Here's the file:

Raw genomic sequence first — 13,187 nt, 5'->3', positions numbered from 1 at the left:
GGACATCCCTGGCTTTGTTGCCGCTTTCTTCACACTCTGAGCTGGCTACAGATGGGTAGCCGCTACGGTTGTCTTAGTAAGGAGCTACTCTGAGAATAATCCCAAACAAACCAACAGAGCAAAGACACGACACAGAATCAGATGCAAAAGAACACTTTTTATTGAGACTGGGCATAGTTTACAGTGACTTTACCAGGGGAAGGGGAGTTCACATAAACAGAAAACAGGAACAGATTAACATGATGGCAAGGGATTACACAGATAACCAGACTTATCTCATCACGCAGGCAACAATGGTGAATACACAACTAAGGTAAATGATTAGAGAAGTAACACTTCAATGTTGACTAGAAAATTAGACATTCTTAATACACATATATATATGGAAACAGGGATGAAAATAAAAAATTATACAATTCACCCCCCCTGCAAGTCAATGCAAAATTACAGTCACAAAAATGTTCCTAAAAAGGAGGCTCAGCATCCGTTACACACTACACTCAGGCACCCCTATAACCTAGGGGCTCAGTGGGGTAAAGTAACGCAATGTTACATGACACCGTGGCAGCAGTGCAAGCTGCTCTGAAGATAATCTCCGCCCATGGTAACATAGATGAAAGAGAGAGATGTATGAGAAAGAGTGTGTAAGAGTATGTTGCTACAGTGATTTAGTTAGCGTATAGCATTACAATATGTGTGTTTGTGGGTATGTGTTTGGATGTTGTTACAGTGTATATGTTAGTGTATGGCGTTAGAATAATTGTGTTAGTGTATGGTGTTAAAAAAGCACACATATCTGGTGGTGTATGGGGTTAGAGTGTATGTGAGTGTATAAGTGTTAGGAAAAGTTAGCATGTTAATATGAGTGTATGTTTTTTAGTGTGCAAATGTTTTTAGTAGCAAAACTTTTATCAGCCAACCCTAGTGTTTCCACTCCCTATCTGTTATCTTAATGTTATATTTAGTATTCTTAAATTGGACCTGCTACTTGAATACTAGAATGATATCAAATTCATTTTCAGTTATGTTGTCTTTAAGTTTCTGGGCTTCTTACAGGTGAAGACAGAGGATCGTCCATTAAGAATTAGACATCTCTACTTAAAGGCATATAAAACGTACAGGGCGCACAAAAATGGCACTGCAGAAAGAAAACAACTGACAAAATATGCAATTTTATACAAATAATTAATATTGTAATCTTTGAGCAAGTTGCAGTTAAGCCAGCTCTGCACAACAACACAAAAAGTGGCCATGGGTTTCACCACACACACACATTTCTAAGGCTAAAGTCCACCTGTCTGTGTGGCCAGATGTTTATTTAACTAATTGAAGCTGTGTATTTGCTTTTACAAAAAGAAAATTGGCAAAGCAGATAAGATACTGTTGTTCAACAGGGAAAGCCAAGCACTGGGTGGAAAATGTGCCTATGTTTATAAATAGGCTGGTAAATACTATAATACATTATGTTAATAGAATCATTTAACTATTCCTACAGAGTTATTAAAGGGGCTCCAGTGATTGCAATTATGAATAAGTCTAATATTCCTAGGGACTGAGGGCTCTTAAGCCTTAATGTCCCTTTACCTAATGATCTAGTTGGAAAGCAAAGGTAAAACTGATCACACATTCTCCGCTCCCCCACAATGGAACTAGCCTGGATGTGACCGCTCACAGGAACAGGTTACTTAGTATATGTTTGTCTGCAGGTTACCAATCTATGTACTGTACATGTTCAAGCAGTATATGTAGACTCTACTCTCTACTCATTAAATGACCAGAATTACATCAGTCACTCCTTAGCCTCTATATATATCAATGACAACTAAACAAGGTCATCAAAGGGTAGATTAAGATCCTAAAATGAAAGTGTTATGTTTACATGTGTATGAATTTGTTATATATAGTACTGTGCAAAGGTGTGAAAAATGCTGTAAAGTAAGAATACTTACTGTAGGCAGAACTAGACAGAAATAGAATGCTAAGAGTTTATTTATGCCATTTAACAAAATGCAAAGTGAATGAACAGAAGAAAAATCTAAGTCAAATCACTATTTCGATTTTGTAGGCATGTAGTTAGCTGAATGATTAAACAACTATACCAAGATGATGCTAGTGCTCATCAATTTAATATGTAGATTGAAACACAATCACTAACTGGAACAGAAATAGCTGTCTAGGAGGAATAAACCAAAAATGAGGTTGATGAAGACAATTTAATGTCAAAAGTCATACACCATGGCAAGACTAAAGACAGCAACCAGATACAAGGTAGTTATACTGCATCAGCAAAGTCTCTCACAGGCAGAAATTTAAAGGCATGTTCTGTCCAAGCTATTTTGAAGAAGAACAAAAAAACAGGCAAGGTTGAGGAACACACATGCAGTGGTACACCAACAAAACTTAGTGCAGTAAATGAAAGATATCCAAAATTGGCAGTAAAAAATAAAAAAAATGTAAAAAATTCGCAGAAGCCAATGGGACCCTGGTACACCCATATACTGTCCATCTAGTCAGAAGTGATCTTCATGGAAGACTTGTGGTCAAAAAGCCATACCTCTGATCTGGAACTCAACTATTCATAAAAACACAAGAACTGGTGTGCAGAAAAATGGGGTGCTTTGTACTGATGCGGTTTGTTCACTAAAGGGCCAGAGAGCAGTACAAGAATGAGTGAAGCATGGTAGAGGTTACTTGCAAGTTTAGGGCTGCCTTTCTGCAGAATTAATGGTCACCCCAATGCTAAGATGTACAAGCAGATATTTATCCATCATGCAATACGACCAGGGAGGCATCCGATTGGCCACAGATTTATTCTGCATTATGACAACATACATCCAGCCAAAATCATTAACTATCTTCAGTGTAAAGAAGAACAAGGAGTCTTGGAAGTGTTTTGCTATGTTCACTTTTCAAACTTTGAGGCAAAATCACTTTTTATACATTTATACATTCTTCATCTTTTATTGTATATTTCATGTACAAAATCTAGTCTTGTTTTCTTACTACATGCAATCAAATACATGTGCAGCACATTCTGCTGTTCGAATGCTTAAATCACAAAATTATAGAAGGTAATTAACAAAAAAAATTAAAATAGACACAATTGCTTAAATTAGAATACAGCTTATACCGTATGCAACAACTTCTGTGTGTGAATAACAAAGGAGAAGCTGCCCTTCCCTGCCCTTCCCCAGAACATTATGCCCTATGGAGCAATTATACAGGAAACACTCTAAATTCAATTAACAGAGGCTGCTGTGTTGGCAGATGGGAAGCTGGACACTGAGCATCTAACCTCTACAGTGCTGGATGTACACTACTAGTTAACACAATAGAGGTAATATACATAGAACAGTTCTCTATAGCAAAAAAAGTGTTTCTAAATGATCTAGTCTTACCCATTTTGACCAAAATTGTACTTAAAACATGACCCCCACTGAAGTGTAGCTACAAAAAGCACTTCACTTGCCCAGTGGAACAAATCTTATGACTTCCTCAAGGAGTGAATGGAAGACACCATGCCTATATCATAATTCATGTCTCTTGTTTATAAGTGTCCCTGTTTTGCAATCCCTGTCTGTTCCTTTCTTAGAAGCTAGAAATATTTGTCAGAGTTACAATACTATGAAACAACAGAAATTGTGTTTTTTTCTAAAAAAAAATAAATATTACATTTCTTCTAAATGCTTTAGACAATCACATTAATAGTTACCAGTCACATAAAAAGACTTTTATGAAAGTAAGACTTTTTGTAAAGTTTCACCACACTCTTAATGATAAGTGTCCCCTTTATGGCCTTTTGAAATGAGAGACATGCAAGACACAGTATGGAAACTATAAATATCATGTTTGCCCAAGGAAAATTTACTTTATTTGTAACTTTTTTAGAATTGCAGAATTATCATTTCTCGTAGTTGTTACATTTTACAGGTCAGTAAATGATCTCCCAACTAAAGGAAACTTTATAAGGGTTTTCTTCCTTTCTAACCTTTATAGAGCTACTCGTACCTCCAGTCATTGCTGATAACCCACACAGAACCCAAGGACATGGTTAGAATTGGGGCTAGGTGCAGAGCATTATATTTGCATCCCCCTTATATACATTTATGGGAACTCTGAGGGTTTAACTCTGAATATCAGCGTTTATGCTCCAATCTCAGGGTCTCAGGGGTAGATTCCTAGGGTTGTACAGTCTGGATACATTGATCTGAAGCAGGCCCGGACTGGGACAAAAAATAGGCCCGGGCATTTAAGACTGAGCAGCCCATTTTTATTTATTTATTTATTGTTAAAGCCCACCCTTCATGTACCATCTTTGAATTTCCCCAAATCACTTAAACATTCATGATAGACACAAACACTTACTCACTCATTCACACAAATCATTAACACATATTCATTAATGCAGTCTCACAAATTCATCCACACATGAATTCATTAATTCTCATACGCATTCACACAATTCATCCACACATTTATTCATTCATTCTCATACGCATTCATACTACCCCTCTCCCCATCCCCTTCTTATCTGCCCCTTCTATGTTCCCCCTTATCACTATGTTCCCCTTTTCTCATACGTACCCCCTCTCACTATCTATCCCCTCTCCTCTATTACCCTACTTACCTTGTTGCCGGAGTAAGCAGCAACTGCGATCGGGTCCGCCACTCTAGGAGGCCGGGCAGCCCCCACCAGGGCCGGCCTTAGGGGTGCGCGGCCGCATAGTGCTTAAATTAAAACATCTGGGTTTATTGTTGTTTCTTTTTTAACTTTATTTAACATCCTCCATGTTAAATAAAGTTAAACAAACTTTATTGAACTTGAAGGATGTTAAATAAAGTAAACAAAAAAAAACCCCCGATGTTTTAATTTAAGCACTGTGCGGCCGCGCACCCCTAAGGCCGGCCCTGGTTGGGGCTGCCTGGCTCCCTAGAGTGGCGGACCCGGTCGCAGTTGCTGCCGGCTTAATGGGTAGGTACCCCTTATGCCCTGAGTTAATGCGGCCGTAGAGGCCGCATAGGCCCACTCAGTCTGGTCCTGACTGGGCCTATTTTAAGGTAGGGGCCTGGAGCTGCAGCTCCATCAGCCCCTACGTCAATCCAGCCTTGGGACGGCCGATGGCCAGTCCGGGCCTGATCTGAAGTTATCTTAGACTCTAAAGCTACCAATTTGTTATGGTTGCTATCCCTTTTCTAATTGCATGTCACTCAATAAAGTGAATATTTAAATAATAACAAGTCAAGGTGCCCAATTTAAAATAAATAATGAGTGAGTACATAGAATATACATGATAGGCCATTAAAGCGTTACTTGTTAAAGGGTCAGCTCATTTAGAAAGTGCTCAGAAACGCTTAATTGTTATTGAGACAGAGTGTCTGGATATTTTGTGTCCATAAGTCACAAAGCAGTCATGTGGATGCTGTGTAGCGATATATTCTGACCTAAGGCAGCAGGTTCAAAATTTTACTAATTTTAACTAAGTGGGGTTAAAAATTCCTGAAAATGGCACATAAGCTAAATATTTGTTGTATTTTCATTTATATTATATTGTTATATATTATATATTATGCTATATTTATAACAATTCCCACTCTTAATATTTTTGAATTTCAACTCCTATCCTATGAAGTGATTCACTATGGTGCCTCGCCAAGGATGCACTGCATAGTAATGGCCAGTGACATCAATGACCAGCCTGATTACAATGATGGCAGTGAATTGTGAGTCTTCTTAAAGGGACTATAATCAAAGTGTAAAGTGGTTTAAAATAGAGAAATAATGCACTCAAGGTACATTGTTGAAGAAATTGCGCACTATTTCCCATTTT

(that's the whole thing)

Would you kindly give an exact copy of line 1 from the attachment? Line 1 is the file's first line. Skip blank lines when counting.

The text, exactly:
Raw genomic sequence first — 13,187 nt, 5'->3', positions numbered from 1 at the left: